Belarus Warning Update: Kremlin Announces Reserve Force is Prepared to Intervene in Belarus
August 27, 2020, 12:30 pm EDT
By Mason Clark
The Kremlin announced it has created a reserve force to intervene in Belarus if necessary. Russian President Vladimir Putin gave an interview to the state-run Russia 1 TV channel on August 27. Putin stated the Kremlin has prepared a “reserve of law enforcement officers” but will not deploy it to Belarus unless the situation “gets out of control.” The Kremlin previously pledged it would intervene in Belarus in response to foreign intervention on August 15 and has claimed foreign intervention is ongoing since August 19. Putin’s statement is the first Kremlin acknowledgment of preparations to intervene in Belarus. The Kremlin has supported Lukashenko with RT technical personnel, information support, and potentially covert security coordination since August 19. ISW has previously assessed the Kremlin is prepared to intervene in Belarus to support Lukashenko if he is unable to control protests.
Putin is likely issuing this statement as a dual warning – both to protesters and to Lukashenko – to stabilize the situation to avoid a Russian intervention. Putin stated the Kremlin hopes “the current problems in Belarus will be resolved peacefully,” but warned protesters that if they “go beyond the framework of the current law, the law will react accordingly.” Putin acknowledged that problems exist in Belarus, but stressed protesters must follow the law. The Kremlin likely aims to intimidate protesters through the threat of a Russian security intervention.
The Kremlin is additionally likely warning Lukashenko to stabilize the protests or face further Russian involvement. A Russian aircraft known to be operated by the FSB (Russian intelligence) arrived in Minsk the night of August 26 and departed 5 hours later. ISW cannot confirm who or what arrived in Belarus on the flight, but assesses the FSB likely sent dignitaries to speak with Lukashenko and may have sent Russian security personnel to remain behind as well. The aircraft made a similar trip to Minsk the night of August 19, after which Putin and Lukashenko publicly announced they had begun consultations for a possible Russian intervention. Lukashenko has primarily cooperated with the Kremlin to respond to protests since August 15. However, the Kremlin likely seeks to cement its control over Lukashenko’s actions and pressure him to control protesters with the threat of further Kremlin involvement.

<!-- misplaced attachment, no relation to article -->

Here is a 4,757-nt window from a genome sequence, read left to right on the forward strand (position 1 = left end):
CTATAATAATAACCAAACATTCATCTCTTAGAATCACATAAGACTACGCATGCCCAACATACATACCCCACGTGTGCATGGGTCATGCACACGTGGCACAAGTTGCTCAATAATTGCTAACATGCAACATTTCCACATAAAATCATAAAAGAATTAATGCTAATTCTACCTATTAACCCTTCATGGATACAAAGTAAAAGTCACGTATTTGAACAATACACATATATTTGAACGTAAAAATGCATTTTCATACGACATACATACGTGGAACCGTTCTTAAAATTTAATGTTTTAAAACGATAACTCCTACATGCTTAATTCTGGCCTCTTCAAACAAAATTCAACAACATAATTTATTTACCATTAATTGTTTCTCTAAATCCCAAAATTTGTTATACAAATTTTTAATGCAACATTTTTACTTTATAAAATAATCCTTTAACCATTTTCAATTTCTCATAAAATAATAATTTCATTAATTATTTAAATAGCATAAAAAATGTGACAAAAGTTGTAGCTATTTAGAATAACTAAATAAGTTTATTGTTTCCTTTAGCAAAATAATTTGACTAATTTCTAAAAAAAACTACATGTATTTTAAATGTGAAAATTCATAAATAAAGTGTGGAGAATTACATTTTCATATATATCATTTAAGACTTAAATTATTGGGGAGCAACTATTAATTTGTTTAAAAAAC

Lukashenko reiterated claim that NATO is backing protests. Lukashenko claimed Belarus’ neighbors are conducting a “hybrid war” to overthrow him during a ministerial meeting on August 27. Lukashenko stated he has deployed “half the army [at] full combat readiness” to protect western Belarus, claiming Poland wants to annex the Grodno region. The Belarusian Foreign Ministry additionally formally summoned Polish diplomats to warn them against continued interference in Belarus. Lukashenko previously mobilized the Belarusian military to the Polish and Lithuanian borders on August 22 and seeks to frame the organic domestic protests as a NATO attempt to overthrow him and target Russia. The Kremlin and Lukashenko may attempt to leverage claims of Polish and Lithuanian interference to justify future aggressive action against both states.